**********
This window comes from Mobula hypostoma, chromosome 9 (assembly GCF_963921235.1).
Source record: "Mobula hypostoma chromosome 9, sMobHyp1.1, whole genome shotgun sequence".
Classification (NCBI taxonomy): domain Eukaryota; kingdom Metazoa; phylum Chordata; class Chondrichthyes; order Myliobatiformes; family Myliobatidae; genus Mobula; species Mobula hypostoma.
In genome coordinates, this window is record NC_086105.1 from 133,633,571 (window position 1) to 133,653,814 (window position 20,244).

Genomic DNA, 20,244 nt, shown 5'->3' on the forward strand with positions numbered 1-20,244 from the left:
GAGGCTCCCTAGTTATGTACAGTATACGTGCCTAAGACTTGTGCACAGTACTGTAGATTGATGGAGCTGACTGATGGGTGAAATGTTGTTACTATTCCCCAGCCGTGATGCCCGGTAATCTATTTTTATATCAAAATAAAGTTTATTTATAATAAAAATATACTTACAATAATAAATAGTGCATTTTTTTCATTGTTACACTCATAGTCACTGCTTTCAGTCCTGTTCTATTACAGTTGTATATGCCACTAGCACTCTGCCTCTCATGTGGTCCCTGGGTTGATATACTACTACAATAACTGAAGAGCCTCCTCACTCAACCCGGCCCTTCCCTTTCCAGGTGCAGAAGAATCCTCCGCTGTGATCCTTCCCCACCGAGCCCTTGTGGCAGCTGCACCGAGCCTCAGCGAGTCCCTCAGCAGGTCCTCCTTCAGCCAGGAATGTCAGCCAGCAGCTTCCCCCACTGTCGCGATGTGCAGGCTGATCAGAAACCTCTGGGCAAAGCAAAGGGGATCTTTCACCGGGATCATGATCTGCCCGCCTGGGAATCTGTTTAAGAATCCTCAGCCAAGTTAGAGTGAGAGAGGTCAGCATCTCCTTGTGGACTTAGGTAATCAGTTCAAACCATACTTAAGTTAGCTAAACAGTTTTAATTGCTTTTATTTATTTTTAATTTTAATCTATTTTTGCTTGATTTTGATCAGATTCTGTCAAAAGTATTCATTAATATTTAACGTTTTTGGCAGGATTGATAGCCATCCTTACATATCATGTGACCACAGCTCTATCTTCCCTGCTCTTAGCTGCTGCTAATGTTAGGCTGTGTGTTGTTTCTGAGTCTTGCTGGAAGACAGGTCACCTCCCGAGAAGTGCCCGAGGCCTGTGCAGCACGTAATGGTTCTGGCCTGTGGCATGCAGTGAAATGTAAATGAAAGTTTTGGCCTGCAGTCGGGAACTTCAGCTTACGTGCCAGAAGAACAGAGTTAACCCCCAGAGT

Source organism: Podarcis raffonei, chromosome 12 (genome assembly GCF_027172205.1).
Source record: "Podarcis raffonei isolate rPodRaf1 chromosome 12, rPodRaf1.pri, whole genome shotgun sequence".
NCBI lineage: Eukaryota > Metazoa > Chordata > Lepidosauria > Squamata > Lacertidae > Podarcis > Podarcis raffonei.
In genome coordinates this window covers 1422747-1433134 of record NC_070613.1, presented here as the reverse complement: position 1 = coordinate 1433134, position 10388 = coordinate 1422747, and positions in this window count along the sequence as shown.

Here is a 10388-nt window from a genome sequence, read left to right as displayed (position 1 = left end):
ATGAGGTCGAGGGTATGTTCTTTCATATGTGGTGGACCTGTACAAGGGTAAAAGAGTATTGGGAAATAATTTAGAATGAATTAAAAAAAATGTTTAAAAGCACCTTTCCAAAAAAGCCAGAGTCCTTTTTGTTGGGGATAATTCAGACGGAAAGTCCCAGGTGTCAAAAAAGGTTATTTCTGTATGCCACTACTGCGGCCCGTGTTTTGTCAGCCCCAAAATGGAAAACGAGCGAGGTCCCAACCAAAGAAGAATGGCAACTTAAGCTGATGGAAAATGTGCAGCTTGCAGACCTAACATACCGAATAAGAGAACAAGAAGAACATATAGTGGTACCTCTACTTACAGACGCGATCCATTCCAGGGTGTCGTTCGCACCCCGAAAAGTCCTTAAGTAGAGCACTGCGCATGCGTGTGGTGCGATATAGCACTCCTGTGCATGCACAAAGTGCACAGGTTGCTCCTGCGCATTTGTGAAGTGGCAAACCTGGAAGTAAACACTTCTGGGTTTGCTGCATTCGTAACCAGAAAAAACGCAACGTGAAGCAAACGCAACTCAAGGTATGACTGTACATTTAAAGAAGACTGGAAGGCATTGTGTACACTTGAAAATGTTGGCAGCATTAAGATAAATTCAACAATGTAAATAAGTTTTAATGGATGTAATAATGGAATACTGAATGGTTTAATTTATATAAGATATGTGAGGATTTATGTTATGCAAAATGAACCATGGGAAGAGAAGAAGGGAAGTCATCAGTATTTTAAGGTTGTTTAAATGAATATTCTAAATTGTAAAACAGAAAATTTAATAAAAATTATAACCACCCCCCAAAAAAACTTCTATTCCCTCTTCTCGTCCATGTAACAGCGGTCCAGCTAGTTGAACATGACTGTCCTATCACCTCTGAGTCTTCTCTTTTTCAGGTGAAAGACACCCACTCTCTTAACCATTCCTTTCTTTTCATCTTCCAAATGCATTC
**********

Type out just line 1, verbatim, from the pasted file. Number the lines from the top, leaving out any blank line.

This window comes from Mobula hypostoma, chromosome 9 (assembly GCF_963921235.1).